Taking my learnings from 2021, I took a good hard look at what I wanted to achieve this year, and I came up with the following key desires for 2022:
My other novels can wait – I need to get working on the Pyramidion follow-up ASAP
I need to get some more content out into the market even sooner
I can, and I’m sure I will, work on my other novels from time to time – provided most of my focus is on the Pyramidion follow-up. Once that is done, I can then put my focus back onto those projects and have that bumper 2023 I was hoping for… at least, it might now be 2024, but that’s fine.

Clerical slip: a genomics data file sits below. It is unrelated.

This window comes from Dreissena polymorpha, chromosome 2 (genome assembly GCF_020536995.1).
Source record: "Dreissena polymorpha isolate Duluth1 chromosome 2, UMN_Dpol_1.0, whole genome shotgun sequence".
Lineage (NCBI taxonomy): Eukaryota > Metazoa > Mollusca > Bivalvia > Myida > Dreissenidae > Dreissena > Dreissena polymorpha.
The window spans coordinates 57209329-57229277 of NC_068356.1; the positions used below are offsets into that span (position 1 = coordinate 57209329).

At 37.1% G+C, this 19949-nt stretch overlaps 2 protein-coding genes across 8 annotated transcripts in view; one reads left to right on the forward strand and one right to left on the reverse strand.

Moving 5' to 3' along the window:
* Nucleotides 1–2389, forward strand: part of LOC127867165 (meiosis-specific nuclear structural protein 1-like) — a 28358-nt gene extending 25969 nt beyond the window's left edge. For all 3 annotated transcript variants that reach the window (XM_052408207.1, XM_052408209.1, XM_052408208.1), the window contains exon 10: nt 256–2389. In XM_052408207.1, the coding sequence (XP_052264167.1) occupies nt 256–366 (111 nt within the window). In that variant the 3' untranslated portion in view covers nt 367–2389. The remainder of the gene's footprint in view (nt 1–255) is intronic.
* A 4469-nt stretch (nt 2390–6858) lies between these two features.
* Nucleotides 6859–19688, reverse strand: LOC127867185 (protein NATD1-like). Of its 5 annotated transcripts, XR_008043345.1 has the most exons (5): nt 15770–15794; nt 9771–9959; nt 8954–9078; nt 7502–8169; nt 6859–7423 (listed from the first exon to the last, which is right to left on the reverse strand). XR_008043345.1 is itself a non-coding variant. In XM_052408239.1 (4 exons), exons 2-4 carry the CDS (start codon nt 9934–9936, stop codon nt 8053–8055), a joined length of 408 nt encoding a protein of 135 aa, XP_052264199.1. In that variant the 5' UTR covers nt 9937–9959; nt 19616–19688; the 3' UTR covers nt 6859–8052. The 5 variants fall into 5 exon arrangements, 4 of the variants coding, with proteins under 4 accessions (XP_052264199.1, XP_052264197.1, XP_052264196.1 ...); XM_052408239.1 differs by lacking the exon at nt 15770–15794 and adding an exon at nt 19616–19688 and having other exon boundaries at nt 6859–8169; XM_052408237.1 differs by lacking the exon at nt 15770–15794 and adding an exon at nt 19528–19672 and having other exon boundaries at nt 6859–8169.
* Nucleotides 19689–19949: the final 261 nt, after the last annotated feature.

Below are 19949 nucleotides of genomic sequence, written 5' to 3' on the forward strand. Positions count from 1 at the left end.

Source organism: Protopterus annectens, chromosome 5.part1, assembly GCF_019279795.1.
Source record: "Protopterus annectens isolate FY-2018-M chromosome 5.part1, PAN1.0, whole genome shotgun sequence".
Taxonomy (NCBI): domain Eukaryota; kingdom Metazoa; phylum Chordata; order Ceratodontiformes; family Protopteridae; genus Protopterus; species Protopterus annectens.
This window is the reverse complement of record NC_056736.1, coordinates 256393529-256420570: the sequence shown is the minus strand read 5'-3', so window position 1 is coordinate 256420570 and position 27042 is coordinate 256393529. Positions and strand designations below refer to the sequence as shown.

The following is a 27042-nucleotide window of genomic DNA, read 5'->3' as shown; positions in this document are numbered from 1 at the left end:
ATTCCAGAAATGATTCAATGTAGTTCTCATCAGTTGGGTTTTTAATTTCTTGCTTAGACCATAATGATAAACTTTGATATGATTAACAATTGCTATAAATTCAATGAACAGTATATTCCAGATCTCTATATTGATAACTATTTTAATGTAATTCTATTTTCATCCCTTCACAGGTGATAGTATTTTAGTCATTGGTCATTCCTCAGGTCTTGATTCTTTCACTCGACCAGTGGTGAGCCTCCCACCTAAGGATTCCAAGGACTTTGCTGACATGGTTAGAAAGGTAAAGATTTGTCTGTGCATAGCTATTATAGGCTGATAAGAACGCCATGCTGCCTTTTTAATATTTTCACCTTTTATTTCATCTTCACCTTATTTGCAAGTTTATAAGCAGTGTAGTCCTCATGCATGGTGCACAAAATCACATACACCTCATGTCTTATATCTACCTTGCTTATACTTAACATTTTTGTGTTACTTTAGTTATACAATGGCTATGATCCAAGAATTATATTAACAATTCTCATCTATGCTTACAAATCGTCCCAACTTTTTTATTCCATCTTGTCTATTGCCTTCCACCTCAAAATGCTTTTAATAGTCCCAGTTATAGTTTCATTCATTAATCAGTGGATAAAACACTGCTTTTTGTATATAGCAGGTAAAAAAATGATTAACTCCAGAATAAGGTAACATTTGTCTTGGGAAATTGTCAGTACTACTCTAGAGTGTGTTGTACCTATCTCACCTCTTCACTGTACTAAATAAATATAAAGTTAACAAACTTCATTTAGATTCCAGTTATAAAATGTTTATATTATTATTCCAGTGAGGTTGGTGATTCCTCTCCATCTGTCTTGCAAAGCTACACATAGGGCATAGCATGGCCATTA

However, the biggest issue was my second point – how do I get something onto the market sooner rather than later, and better still, how do I ensure it’s good? Starting the Pyramidion follow-up now will see me publish it – all going well – at the end of the year at the very earliest, and I felt that would really impact my momentum.
I considered my serial novel – could I conceivably release a chapter a week, even if they were only short chapters, and could I maintain this cadence?
The answer was… maybe, but I wouldn’t be able to work on anything else. So that would push the Pyramidion follow-up further into next year. So what was the solution?
Short stories. Novellas. Novelettes. Whatever you want to call them: books under 100 pages and around 20,000 words – not only are these popular with readers on Amazon, but they are also somewhat easier for me to write, and if I’m honest with myself, they probably suit my style even better.